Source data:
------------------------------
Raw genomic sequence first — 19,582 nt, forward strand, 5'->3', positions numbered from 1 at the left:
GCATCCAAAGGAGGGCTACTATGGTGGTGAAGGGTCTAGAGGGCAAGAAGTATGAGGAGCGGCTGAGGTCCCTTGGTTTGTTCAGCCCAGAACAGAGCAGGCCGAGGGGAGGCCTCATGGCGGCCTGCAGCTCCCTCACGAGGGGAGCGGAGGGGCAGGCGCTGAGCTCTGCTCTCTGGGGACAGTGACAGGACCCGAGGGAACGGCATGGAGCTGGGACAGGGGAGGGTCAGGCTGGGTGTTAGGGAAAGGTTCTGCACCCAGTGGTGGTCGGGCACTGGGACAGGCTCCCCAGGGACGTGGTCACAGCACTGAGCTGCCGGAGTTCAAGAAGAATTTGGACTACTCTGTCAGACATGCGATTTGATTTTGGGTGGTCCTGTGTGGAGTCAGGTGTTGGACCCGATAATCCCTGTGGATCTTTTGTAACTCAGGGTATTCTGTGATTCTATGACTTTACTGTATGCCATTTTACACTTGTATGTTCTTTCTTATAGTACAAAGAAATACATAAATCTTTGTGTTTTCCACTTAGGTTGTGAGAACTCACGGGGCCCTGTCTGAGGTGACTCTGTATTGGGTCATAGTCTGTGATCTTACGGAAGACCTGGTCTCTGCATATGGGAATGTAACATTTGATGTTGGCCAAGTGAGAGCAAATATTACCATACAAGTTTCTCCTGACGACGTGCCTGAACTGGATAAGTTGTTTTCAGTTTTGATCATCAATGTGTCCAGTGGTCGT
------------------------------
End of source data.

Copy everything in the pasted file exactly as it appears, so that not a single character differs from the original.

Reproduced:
Raw genomic sequence first — 19,582 nt, forward strand, 5'->3', positions numbered from 1 at the left:
GCATCCAAAGGAGGGCTACTATGGTGGTGAAGGGTCTAGAGGGCAAGAAGTATGAGGAGCGGCTGAGGTCCCTTGGTTTGTTCAGCCCAGAACAGAGCAGGCCGAGGGGAGGCCTCATGGCGGCCTGCAGCTCCCTCACGAGGGGAGCGGAGGGGCAGGCGCTGAGCTCTGCTCTCTGGGGACAGTGACAGGACCCGAGGGAACGGCATGGAGCTGGGACAGGGGAGGGTCAGGCTGGGTGTTAGGGAAAGGTTCTGCACCCAGTGGTGGTCGGGCACTGGGACAGGCTCCCCAGGGACGTGGTCACAGCACTGAGCTGCCGGAGTTCAAGAAGAATTTGGACTACTCTGTCAGACATGCGATTTGATTTTGGGTGGTCCTGTGTGGAGTCAGGTGTTGGACCCGATAATCCCTGTGGATCTTTTGTAACTCAGGGTATTCTGTGATTCTATGACTTTACTGTATGCCATTTTACACTTGTATGTTCTTTCTTATAGTACAAAGAAATACATAAATCTTTGTGTTTTCCACTTAGGTTGTGAGAACTCACGGGGCCCTGTCTGAGGTGACTCTGTATTGGGTCATAGTCTGTGATCTTACGGAAGACCTGGTCTCTGCATATGGGAATGTAACATTTGATGTTGGCCAAGTGAGAGCAAATATTACCATACAAGTTTCTCCTGACGACGTGCCTGAACTGGATAAGTTGTTTTCAGTTTTGATCATCAATGTGTCCAGTGGTCGT